“We had to collaborate with multiple large chemical and device manufacturers through licensing of our technology in order to progress our business. This meant that one of our first actions was to develop an IP strategy to build a patent portfolio.
“Patents are expensive and we were a small company with limited resources, so we could not file a patent on every possible version of our technology. Today, we are still a small company with limited resources, but CDT’s move into a more diverse range of technologies and businesses means that we are building up IP portfolios that support these new opportunities, and at the same time keeping within our tight budget without compromising quality.
“This culture of a strict evaluation process and constantly reviewing our IP portfolio has continued. We analyse an individual patent’s technology relevance and potential market size to calculate its competitive impact. If the business case for keeping a patent does not exist then that may lead to the patent being dropped or monetised in some way.”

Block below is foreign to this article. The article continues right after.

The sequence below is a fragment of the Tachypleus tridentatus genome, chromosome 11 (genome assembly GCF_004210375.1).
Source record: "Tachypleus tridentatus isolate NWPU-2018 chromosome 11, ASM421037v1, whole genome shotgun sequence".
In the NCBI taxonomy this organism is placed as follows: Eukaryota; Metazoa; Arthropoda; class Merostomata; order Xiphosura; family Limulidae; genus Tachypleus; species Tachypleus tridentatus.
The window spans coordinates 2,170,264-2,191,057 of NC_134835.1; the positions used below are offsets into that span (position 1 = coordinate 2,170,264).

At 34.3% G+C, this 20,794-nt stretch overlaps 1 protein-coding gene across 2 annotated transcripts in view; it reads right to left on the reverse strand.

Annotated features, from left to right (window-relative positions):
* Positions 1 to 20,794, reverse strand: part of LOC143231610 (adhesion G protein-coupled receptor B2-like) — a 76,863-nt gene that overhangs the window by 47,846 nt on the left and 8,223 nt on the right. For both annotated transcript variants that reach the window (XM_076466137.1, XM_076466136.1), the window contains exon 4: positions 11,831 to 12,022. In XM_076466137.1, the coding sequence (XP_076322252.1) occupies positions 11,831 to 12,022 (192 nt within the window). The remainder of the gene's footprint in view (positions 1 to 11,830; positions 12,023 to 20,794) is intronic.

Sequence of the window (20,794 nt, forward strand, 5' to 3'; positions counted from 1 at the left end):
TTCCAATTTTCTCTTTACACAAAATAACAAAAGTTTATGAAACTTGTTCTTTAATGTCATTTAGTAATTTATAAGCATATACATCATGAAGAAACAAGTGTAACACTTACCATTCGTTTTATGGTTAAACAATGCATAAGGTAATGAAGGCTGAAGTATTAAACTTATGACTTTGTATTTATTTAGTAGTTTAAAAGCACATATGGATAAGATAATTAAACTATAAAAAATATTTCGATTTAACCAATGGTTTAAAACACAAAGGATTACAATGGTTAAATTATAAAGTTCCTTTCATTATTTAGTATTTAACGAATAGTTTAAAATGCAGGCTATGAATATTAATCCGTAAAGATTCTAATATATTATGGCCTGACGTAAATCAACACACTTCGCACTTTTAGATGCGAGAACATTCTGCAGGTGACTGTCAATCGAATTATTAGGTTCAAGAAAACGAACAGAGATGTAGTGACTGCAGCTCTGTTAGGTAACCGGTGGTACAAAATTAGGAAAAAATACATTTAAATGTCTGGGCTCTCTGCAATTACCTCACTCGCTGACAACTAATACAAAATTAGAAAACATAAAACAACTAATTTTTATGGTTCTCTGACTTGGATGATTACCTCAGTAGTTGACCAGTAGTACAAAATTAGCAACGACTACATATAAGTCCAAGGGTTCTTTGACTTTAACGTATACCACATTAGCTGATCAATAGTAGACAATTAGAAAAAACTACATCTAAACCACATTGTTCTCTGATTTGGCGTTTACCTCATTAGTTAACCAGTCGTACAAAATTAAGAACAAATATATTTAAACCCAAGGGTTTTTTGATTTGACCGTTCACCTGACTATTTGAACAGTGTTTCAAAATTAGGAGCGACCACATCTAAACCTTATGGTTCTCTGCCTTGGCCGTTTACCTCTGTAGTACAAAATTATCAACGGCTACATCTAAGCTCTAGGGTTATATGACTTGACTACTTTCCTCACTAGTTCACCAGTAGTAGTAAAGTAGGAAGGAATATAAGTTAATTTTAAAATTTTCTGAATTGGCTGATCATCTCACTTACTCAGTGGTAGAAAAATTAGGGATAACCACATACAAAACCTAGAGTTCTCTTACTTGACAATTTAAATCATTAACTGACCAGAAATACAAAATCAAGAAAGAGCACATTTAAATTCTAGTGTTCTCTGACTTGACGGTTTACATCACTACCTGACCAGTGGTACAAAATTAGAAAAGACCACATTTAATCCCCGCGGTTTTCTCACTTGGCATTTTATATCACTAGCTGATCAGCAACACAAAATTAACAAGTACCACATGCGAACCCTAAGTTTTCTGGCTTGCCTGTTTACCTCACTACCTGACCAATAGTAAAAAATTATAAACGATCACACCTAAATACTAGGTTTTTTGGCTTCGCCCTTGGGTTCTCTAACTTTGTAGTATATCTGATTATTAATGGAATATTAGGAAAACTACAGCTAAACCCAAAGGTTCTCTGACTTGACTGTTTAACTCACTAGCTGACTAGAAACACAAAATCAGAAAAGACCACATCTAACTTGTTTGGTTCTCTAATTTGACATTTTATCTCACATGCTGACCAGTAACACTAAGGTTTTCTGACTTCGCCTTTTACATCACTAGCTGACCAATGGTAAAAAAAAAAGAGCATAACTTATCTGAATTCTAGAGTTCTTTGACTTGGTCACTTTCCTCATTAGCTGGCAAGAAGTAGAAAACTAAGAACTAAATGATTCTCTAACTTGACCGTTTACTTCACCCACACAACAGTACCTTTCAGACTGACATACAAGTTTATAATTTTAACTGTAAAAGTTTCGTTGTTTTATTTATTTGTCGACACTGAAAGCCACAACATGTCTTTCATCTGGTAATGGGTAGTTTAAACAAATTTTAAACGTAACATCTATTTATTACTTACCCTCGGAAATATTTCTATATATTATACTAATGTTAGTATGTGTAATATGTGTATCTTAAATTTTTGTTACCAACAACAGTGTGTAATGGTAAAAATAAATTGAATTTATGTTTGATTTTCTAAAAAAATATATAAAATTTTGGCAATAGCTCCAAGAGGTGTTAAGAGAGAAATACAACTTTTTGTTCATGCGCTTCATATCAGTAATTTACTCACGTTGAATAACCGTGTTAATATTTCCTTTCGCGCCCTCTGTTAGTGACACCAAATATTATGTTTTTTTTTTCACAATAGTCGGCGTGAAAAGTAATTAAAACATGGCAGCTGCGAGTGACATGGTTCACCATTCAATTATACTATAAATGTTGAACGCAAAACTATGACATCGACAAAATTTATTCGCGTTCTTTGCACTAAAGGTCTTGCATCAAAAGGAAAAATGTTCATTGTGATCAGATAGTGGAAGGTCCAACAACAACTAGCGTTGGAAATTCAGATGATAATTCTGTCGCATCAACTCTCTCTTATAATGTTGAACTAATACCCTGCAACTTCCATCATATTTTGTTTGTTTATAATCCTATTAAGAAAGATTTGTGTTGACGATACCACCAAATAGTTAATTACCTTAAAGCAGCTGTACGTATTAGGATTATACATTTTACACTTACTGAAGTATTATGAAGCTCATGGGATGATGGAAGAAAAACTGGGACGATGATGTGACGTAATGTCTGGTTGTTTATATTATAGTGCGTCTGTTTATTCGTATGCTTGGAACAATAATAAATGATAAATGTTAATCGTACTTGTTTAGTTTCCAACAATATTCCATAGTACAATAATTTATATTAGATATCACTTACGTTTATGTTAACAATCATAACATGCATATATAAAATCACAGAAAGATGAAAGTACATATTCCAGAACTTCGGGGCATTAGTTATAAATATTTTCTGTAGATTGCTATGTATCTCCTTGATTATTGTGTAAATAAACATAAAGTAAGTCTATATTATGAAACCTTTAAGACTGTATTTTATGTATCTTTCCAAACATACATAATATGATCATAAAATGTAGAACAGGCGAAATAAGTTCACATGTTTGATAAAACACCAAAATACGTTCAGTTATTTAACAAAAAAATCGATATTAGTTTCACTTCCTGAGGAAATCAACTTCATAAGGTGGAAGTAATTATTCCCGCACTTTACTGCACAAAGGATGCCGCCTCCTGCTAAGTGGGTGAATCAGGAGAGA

“The patents that we retain increase the value of the company. This avoids the ‘zombie project’ problem that many large companies experience when innovations that have failed to fulfil their promise keeping sucking up resources because no-one wants to kill them off.”
To address such issues, we are building up a research group that works with manufacturing firms to better manage IP. In addition to the Strategic IP Forum, we also run an interest group for manufacturing companies where participants meet regularly to discuss IP-related issues from a business perspective, such as technology acquisitions or how patent data can be used to identify development partners.